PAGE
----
Well, things started looking up in February, 1993 when a group of eighteen bats was spotted in the house. They only stayed until April but raised hopes that perhaps the bat house would attract bats after all. The following year the small group of bats grew to 300 but left in April as before. The new tenants were mostly males who for some unknown reason decided to winter in the “big condo by the lake.” Then in 1995 exciting things began to happen. The colony switched from a small group of males to a larger colony consisting of mostly females. In January there were 1,000, in February 2,000, in March 3,000, in April 3,400 and by May 8,000. The first bat pup was found on May 26, 1995 confirming the formation of a maternity colony, a cause for celebration. This year the structure houses an estimated 20,000 bats and has proven to be a real success story. Ken Glover, Pest Control Manager for UF’s Department of Environmental Health and Safety, has been one of the key players throughout the project’s implementation.  Ken had said all along, “Be patient and they will come.”  Well, he was right and maybe that’s good advice for a lot of bat house owners.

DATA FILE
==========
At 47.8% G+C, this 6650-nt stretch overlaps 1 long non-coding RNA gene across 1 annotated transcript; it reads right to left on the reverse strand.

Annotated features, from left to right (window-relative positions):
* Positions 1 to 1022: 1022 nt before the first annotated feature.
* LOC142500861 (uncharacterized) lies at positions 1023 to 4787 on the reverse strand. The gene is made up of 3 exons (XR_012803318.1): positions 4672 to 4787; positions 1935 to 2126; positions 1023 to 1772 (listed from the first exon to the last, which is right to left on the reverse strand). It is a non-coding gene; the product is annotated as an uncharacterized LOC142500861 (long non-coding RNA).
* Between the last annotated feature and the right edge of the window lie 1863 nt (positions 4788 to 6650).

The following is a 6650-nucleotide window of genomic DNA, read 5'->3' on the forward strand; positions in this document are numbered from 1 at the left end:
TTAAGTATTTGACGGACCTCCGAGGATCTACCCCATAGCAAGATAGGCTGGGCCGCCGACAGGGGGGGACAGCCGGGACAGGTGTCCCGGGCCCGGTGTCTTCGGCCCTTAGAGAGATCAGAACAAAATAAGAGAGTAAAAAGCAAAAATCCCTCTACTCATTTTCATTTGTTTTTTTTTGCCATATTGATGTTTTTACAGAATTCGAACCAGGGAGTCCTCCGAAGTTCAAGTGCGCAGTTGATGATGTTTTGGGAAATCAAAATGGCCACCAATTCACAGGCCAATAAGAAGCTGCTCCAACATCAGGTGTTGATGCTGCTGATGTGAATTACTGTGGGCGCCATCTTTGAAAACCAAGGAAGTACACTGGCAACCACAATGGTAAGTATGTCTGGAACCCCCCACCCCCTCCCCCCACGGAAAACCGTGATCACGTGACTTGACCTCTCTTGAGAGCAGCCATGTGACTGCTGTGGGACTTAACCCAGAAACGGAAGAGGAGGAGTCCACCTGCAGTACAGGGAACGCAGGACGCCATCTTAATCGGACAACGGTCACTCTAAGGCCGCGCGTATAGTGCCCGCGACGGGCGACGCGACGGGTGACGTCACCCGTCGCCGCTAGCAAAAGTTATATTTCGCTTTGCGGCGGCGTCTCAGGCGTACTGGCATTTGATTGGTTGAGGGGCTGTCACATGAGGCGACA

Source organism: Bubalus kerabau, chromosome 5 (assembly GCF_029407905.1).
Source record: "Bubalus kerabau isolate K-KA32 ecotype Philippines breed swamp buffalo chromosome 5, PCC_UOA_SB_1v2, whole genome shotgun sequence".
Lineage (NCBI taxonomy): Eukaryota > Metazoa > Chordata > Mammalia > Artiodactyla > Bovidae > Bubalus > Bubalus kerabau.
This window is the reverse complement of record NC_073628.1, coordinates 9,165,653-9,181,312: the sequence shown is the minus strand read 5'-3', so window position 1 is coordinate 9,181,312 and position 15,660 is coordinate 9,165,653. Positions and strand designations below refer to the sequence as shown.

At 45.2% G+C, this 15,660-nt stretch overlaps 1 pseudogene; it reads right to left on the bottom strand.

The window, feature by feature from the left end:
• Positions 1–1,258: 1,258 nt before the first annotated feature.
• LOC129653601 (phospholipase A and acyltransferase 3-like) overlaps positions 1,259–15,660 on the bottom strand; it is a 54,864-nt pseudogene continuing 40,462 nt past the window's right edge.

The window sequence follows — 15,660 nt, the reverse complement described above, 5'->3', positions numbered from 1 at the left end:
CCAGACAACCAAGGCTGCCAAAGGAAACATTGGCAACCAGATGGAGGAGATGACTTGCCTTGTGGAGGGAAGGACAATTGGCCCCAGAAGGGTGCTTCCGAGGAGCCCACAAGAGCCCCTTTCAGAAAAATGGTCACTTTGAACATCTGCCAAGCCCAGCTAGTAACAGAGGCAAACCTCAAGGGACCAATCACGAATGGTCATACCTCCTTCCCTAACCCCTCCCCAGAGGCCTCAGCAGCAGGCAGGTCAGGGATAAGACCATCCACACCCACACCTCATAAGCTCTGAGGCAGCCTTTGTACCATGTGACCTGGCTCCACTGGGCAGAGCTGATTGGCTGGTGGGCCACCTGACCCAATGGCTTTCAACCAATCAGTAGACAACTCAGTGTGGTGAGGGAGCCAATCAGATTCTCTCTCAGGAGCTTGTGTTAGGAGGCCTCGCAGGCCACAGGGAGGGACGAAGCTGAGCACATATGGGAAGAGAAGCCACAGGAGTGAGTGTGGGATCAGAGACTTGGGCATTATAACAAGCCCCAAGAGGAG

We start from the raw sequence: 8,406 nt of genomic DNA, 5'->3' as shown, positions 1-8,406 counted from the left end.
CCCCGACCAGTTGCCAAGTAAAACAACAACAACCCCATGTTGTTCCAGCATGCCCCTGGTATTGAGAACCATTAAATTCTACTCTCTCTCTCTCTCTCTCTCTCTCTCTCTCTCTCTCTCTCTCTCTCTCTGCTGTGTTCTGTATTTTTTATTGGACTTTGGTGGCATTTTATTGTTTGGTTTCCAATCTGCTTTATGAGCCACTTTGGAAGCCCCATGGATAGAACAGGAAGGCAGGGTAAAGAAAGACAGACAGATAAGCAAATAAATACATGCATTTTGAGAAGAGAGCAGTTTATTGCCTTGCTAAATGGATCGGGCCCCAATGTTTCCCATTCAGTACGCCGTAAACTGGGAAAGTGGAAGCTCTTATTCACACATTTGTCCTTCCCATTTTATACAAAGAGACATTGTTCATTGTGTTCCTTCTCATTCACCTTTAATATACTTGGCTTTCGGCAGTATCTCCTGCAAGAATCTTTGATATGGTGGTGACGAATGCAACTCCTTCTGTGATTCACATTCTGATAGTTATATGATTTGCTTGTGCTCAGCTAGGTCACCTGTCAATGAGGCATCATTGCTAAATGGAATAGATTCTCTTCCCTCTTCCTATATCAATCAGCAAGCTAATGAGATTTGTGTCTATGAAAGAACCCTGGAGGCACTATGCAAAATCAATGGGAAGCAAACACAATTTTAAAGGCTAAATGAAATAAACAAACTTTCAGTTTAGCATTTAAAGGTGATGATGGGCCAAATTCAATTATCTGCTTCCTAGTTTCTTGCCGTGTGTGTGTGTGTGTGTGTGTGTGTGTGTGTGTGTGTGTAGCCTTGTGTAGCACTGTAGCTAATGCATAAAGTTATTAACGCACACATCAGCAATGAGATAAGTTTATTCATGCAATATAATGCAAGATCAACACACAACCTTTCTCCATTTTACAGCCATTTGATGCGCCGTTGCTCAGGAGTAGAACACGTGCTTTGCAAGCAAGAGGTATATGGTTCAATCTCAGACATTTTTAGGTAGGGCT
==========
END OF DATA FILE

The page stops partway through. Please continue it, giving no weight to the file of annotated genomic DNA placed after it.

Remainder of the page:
Dr. William H. (Bill) Kern, Jr. who is now serving on the Board of Directors of the Florida Bat Center, was also very much a part of the project. We asked Bill what has been learned from the project and how will it help us as we plan and provide for bat habitat in the future? Bill responded by saying, “The University of Florida bat house has shown us that instead of chasing bat colonies from one roost to another we can reduce nuisance bat problems by providing improved bat habitat in desirable locations. It also appears that a bat colony needs to reach a ‘critical mass’ at which the bats become comfortable and the larger communal roost draws other bats from the surrounding area.”

 

Remarkably, the University of Florida bat house is now growing in popularity, not only with bats, but with the local community, students and visitors. The evening emergence of over 100,000 bats has become quite an attraction. If you are interested in viewing the emergence, plan on being there just before sunset (warm nights are best) and keep your eyes on the bat house. The bats usually exit within a ten minute window shortly after sunset as they leave to forage the Gainesville area doing their share in controlling the night-flying insect population.